Hunger Here at HomeBy
In February, 2011 a report came out describing food hardship in places across the United States. The Asheville Metropolitan Statistical Area was listed as the 7th worst place for hunger in the nation. This year the news got worse, with the Asheville MSA listed in 3rd.
These are the facts that led to the creation of the Asheville-Buncombe Food Policy Council, which seeks to formulate policy solutions to the problems of food security. That group is working diligently, and you can expect to see a lot of proposals come forward in the near future.
Excerpts from the report after the jump:
2011 was another year of difficult economic struggles for American households, and the most recent food hardship data demonstrate that. When asked by the Gallup organization, “Have there been times in the last twelve months when you did not have enough money to buy food that you or your family needed?”
In short, economic struggles largely persisted, and the struggles of the millions of households at the bottom of America’s increasingly unequal income distribution to put adequate food on the table got worse.
Only 12% of voters, roughly one in eight, thought the federal government is spending too much money on hunger, while 78% of voters say the federal government should be spending more money on solving hunger or should continue to spend the same amount. When voters are told that Congress is considering cutting billions of dollars to reduce government spending, by 77% to 15% they say cutting food assistance programs like the food stamp program is the wrong way to reduce government spending.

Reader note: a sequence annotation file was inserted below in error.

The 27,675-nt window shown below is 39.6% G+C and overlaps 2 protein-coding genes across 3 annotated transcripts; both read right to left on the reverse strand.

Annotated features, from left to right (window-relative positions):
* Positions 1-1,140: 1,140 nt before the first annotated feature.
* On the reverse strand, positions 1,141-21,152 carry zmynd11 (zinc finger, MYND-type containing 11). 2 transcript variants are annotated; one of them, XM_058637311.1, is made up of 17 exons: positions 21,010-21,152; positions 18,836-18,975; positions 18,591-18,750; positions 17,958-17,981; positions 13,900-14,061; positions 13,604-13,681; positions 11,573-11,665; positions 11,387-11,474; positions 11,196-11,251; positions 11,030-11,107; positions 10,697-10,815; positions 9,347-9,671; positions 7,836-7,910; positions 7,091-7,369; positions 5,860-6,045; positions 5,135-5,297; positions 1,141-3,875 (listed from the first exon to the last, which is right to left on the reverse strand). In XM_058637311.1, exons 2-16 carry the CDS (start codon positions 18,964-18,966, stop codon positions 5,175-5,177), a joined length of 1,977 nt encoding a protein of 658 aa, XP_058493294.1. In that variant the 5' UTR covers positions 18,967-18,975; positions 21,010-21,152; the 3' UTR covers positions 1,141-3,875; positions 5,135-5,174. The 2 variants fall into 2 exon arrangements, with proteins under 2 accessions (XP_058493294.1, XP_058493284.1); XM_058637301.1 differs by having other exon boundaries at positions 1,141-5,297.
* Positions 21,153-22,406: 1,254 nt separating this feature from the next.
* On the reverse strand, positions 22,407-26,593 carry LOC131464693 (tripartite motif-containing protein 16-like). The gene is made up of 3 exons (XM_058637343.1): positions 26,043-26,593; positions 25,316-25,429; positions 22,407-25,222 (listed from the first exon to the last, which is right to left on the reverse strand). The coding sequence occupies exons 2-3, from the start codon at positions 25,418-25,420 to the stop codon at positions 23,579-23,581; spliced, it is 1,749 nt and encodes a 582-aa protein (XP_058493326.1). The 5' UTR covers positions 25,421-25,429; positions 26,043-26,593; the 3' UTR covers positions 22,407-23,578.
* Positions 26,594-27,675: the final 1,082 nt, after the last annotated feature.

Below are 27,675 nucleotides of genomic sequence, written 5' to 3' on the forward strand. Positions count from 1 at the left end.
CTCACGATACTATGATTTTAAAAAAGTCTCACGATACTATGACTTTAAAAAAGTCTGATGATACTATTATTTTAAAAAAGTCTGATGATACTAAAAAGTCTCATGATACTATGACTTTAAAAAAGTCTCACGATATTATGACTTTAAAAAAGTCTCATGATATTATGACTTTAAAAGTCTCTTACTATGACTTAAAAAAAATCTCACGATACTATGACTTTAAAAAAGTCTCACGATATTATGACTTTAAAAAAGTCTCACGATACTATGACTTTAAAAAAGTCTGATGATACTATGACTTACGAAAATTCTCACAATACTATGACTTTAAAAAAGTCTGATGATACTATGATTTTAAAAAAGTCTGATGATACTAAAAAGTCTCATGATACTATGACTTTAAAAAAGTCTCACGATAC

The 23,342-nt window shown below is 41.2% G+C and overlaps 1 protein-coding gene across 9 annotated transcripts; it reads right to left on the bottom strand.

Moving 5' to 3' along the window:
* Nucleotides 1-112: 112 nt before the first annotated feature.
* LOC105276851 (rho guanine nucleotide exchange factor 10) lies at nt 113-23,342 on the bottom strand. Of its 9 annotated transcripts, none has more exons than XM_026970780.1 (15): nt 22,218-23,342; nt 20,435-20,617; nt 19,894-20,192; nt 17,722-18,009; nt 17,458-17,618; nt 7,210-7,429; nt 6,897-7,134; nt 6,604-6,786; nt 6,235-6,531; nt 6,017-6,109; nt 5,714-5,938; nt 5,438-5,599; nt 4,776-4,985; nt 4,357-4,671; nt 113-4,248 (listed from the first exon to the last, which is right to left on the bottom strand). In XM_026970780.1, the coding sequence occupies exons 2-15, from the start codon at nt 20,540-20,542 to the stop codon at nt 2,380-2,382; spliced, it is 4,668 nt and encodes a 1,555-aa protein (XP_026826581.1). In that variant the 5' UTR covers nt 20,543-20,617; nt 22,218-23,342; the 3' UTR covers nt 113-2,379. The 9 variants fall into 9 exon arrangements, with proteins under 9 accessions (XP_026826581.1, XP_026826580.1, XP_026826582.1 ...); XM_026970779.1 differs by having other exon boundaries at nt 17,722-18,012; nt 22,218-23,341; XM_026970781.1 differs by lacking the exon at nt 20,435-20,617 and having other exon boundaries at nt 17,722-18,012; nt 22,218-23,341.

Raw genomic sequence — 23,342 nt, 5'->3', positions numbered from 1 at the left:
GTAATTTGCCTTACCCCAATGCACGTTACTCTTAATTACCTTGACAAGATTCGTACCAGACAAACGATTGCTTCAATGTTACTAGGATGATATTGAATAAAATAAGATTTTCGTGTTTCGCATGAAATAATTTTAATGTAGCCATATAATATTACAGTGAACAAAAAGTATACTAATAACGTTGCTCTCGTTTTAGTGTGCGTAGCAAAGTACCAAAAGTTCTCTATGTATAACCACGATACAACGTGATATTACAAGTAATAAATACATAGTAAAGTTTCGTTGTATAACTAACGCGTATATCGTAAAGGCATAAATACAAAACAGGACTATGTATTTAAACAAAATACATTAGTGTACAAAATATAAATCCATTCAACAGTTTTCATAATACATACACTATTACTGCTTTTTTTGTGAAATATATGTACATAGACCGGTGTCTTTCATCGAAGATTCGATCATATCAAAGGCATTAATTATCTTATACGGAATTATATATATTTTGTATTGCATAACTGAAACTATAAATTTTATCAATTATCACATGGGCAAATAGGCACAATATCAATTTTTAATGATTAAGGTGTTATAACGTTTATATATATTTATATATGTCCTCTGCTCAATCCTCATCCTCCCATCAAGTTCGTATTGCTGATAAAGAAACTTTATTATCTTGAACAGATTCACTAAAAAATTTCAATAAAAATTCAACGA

Food hardship rates are too high in every corner of the nation, and the national 2011 rate was higher than the 2010 rate, even though economic growth was picking up. It is crucial that the nation rebuild its economy, strengthen employment and wages, and develop public supports that will dramatically decrease these food hardship numbers and do so quickly. Essential steps include: a growing economy that provides full-time jobs at decent wages, shares prosperity and pulls households out of hunger and poverty; strengthened income supports (e.g., unemployment insurance, TANF, refundable tax credits) that help struggling workers and families; and strengthened – not reduced, as some in Congress are proposing – federal nutrition programs (SNAP/Food Stamps, school meals, WIC, summer, afterschool, and child care food) that reach more households – seniors, children, and working-age adults alike – in need and do so with more robust benefits.
For FRAC’s seven-point strategy specifically aimed at reaching the President’s goal of ending childhood hunger by 2015, see www.frac.org/pdf/endingchildhunger_2015paper.pdf. As a nation, even in difficult times, we have the resources to eliminate hunger for everyone, regardless of age or family configuration. The cost of not doing so – in terms of damage to health, education, early childhood development and productivity – is just too high. The moral cost of not doing so is even higher.
Results are based on telephone (landline or cellular) interviews in 2008 through 2011 with randomly sampled adults, age 18 or older in all 50 states and the District of Columbia. Total sample sizes for 2008, 2009, 2010, and 2011 were 355,334, 353,849, 352,840 and 353,492 respectively. Margins of error were calculated using 90% confidence intervals.